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How much do you really know about the 737-MAX?
John Quayle 573

How much do you really know about the 737-MAX?

There is a lot of technical stuff here but it makes one wonder how these decisions are made

This article continues our series about aviation and some of the issues of the day.

 

Both Airbus and Boeing have recently posted eye watering first quarter losses of €481m and $641m respectively. The CEO of Airbus, Guillaume Faury, warned earlier this month that it may take up to five years for passenger figures to be back at their pre-Covid numbers. But at Boeing, they have more than the pandemic to deal with. The latest MAX-8 and MAX-9 models of company’s best selling jet, the 737, have been grounded for over a year following two similar accidents involving MAX-8s, with no suggestion of an imminent return to service. A report coming out of Reuters in recent days suggests that the model will not return to service until August, at the earliest. That the model remains grounded after such a period of time demonstrates, if any demonstration was needed, that something has gone seriously wrong with the new version of this popular jet, which its designers are having trouble putting right!

 

The grounding arises out of two losses of 737 MAX-8s. A Lion Air 737 MAX-8 crashed shortly after take off from Jakarta on 28th October 2018, killing all 189 souls on board. This was followed, on 10th March 2019, by the loss departing Addis Ababa of another Max-8, this time belonging to Ethiopian Airlines, with 157 people losing their lives. Investigators soon realised that there were striking similarities between these events, and the finger was soon pointed at a piece of software called MCAS (Maneuvering Characteristics Augmentation System). It was not fitted to previous 737 models. Basically its job is to produce artificially the pitching (nose up/down) characteristics of earlier 737 models, because without it, the new MAX models had a nasty and potentially catastrophic vice.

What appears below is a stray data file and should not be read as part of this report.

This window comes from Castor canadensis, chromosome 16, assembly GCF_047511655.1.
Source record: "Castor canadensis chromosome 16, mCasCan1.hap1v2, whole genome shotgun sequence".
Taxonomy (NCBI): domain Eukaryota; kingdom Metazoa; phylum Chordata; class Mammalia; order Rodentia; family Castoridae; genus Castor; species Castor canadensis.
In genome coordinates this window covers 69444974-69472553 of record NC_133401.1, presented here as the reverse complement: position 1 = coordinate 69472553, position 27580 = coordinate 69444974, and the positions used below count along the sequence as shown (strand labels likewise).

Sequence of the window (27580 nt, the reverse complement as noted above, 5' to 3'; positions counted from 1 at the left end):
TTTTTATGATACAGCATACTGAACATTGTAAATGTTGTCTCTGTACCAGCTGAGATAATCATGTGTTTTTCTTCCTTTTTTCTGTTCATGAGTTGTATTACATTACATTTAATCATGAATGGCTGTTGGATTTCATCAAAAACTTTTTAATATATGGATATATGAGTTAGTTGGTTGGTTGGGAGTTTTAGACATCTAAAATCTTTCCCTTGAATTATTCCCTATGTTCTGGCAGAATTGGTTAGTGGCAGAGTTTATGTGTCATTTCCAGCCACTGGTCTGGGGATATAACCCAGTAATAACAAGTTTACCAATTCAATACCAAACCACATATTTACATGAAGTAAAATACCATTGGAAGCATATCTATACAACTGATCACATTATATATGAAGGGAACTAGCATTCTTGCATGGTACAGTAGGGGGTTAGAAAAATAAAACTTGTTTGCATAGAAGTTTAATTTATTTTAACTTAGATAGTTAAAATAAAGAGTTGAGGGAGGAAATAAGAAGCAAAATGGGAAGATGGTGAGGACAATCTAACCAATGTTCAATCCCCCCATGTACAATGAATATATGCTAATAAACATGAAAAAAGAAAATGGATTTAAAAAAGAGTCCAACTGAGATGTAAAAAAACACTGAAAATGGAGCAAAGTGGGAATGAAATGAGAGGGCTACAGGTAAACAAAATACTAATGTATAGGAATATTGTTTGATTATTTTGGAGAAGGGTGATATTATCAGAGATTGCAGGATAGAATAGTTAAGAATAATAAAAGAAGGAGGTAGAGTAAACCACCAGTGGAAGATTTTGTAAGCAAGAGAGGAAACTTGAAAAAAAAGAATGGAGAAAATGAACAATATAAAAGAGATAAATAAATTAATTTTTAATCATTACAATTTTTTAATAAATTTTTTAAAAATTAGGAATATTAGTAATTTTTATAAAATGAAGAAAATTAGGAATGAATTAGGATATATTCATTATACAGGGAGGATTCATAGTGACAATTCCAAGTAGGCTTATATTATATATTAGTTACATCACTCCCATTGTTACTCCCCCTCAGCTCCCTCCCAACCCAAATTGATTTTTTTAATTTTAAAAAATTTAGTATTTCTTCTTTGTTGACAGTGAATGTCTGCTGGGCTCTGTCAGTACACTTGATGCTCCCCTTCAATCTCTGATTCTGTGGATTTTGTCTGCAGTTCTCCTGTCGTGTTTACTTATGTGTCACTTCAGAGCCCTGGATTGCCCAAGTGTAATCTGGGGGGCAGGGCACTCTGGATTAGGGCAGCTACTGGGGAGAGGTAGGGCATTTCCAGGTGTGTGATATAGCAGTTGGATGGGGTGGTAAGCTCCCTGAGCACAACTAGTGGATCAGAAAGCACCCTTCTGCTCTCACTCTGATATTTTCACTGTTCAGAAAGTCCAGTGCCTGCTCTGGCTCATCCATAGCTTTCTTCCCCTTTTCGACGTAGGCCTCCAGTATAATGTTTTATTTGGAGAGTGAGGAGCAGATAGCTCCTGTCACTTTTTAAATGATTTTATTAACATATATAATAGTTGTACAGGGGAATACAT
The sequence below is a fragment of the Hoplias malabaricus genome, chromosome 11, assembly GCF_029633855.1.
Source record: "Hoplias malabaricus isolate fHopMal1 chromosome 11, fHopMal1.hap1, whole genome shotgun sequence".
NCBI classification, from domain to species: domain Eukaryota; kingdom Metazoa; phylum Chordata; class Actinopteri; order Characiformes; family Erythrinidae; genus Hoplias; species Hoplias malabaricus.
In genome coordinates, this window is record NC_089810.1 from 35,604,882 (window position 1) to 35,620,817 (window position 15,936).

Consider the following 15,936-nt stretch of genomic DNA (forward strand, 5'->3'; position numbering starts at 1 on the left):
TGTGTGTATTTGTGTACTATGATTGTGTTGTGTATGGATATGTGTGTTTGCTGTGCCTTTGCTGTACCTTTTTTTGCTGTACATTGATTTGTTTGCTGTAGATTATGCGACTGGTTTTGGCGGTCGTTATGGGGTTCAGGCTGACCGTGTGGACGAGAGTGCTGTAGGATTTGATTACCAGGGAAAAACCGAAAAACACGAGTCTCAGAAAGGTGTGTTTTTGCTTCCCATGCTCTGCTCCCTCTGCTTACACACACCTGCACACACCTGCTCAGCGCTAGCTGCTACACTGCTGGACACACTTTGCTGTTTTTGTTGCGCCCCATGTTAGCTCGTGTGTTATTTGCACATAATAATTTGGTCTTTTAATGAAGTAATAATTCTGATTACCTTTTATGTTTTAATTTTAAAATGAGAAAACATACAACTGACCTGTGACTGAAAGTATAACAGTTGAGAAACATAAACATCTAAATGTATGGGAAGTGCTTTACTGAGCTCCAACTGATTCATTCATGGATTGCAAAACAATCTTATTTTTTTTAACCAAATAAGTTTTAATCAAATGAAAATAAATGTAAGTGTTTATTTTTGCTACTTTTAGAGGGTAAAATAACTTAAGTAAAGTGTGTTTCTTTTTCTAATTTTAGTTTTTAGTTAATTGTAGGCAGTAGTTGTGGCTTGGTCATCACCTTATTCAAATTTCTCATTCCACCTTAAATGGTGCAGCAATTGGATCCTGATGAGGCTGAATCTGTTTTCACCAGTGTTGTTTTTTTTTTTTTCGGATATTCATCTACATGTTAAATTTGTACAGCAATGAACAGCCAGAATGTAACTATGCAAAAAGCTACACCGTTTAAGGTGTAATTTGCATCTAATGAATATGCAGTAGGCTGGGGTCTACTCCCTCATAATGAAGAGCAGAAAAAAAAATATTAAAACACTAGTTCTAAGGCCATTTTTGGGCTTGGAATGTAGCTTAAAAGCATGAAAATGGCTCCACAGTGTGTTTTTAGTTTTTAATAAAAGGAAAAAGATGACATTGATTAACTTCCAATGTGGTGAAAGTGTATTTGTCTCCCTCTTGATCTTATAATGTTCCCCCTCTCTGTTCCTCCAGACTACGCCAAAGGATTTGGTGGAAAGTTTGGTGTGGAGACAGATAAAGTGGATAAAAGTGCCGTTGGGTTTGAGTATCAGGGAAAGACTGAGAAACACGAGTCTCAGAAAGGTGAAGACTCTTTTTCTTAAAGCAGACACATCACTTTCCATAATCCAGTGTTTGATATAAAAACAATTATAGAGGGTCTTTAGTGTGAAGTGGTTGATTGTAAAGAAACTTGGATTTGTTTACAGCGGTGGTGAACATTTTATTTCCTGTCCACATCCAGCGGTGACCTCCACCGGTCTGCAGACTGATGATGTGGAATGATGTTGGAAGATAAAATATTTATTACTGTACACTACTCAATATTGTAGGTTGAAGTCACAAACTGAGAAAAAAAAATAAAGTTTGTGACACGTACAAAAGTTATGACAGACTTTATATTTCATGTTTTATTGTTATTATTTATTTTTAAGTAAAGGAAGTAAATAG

The story really begins in the mid 60s, when Boeing designed a short/medium range jet airliner, to be flown with just two pilots (no flight engineer), to compete with Britain’s One-Eleven, and the American Douglas DC-9, which were already in service. Assigned the title 737, it was powered by a pair of jet engines with a low by-pass ratio, which were tube-shaped in appearance. They were attached to the bottom of the wings. The aircraft had short undercarriage as these engines did not require a lot of ground clearance. That eased baggage loading and boarding, as well as routine servicing of the power plant. The initial models were the 737-100 and -200, and entered service in 1968. It was hugely successful.